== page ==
Heinz recently opened a pop-up shop on Wicklow Street, Dublin, called Heinz Meanz Beanz. It offered a range of meals using their world-famous baked beans. The best part; if you supported their social media campaign, you got to eat for free!
The strength of the Heinz Beans brand meant the pop-up was a huge success. It created positive thoughts of home, family, comfort, quality and reliability. We know what to expect from the product.
Over the years Heinz has invested a huge amount of time and money in this brand. They’ll carry out in-depth research on shoppers and competitors, hire specialist marketing and advertising agencies and analyse data continually, to determine the performance of their brand. To give an idea of the money they invest, in 2010 they launched their resealable plastic bottle in the UK with a £3 million marketing budget.
When customers love a particular brand, like Heinz Beans, they will go out of their way to purchase it (no Batchelors for them!). They become that brand’s most loyal supporters and passionate brand ambassadors. I’m sure you have your own favourite brands.
Similarly, businesses should want their employer brand, i.e. their reputation as an employer, to be as formidable as their customer-facing brand. The same logic applies to both. A strong employer brand attracts and retains workers and turns them into advocates for the company. It differentiates their organisation from the next.
Equally, a poor employer brand can have the reverse effect. Glassdoor revealed that 69% of job seekers would not take a job with a company that had a bad reputation, even if they were unemployed. Whilst an article in the Harvard Business Review stated a bad reputation costs a company at least 10% more per hire.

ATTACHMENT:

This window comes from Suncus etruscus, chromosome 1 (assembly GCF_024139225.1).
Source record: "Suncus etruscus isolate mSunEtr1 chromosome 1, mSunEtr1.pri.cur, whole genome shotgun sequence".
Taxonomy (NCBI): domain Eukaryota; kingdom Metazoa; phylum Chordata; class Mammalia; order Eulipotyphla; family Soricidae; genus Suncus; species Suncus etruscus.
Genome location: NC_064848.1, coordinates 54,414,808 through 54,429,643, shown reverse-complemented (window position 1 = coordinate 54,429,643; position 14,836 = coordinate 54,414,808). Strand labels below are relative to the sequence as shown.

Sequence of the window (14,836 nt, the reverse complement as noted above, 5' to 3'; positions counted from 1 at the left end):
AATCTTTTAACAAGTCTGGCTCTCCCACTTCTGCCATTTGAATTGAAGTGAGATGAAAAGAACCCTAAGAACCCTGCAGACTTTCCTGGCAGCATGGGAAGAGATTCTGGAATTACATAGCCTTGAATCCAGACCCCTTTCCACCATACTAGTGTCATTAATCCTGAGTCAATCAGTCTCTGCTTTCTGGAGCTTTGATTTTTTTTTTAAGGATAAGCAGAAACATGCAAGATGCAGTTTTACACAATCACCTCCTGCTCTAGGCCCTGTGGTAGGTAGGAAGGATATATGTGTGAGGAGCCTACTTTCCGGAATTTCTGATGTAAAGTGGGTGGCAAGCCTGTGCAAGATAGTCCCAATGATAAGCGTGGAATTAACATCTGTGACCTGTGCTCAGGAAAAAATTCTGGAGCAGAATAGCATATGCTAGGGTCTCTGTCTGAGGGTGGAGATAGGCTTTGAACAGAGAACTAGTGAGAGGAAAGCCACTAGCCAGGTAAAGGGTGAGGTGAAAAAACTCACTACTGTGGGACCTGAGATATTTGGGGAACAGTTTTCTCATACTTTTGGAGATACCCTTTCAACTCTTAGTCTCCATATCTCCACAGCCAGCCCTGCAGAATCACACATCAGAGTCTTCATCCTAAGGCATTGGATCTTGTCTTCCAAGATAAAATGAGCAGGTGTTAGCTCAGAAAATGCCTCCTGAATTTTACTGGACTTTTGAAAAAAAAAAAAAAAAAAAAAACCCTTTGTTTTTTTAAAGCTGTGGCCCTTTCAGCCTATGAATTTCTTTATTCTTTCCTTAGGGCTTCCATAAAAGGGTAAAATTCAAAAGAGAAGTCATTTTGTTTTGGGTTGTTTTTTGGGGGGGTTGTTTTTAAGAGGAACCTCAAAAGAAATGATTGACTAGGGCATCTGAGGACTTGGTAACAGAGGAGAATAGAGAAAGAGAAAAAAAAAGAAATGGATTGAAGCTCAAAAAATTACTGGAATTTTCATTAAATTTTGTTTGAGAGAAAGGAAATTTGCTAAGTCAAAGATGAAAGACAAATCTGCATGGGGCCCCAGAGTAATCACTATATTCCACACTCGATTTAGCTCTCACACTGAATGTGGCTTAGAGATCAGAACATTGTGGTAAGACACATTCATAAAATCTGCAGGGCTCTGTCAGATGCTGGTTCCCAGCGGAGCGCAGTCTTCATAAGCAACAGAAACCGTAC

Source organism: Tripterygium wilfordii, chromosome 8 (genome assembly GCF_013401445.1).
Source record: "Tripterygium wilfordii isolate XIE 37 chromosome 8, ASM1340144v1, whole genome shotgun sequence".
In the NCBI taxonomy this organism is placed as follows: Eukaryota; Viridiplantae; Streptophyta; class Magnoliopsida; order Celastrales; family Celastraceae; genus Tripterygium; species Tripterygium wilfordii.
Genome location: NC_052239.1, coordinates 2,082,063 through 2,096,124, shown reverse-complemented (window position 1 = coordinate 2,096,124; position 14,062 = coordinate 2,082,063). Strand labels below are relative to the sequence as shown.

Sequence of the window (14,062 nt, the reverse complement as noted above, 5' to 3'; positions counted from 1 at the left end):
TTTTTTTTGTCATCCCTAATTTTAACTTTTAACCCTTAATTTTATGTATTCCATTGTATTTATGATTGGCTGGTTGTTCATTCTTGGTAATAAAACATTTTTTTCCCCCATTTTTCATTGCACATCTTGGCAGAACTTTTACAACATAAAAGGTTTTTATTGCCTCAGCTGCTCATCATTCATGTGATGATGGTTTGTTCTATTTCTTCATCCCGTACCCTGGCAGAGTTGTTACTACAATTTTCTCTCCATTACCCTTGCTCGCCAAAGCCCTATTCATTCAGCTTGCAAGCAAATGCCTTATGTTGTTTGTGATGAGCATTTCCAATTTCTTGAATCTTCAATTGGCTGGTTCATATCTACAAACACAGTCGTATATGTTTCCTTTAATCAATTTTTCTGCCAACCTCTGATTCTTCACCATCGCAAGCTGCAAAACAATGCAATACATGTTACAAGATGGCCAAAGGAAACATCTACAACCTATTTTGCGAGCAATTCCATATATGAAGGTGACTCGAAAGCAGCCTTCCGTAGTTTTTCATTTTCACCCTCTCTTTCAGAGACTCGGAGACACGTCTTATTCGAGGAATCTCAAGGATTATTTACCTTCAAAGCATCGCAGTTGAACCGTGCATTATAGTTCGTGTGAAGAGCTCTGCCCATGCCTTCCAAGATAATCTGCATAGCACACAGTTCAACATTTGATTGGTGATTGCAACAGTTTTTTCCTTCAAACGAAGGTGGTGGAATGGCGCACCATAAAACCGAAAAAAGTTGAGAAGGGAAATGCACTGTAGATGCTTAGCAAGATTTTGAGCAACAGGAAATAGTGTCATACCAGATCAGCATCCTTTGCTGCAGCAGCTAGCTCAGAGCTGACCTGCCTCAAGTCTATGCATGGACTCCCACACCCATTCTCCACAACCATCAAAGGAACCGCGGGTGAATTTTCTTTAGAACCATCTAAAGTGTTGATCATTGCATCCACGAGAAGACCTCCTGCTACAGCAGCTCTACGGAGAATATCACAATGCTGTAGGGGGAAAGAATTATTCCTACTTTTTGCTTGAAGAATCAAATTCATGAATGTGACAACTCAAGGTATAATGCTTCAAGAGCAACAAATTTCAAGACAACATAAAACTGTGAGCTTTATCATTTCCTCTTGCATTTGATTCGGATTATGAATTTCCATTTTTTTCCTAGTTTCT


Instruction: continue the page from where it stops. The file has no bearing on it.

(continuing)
Nowadays, more and more people are viewing their job with a highly deﬁned set of expectations, the same way they do with the products and services they purchase. Organisations that ignore the need for positive employer branding could miss their chance to keep talented staff onboard and therefore reduce turnover and maintain productivity.
My own anecdotal view is that a strong employer brand is yet to be implemented by the majority of companies in Ireland. You can see this just by scanning through the job boards. Look at how many job ads (even from large corporations) there are that don’t even give a description of their company, never mind why it would be great for top talent to work there.
Theory tells us that a strong employer brand will attract top talent to your company and motivate your employees to have pride in their workplace and to give their all. Google is the best example of this working in practice. They are one of the biggest and most powerful companies in the world and are lauded for the benefits they offer. They receive TWO MILLION applications a year! But it’s not just about benefits, they employ the best in the industry because they challenge their staff constantly and let them grow within their company.
A worrying trend is that recruiting and retaining talent is becoming increasingly difficult. The Hays Recruiting Trends report for 2017 highlighted a number of key stats:
Are you maximising your employer brand to be at the top of the queue to attract people with those much sought-after skills?
The survey also revealed that 50% of staff will move in the next 12 months and 73% in the next two years. Is your employer brand strong enough to ensure you’re not part of those statistics?
Of course, organisations need to have a strong offering for their employees, to be able to engage and retain them. A strong employer brand creates pride in your workforce and motivates them to help your company succeed. Ask yourself, is this currently happening at your company?
If not, you’re missing a huge opportunity and your top talent will be gone as quick as the Heinz pop-up shop
Stephen Flanagan is managing partner for TalentAttract, a consultancy that harnesses the power of recruitment marketing & employer branding to attract and retain top talent.
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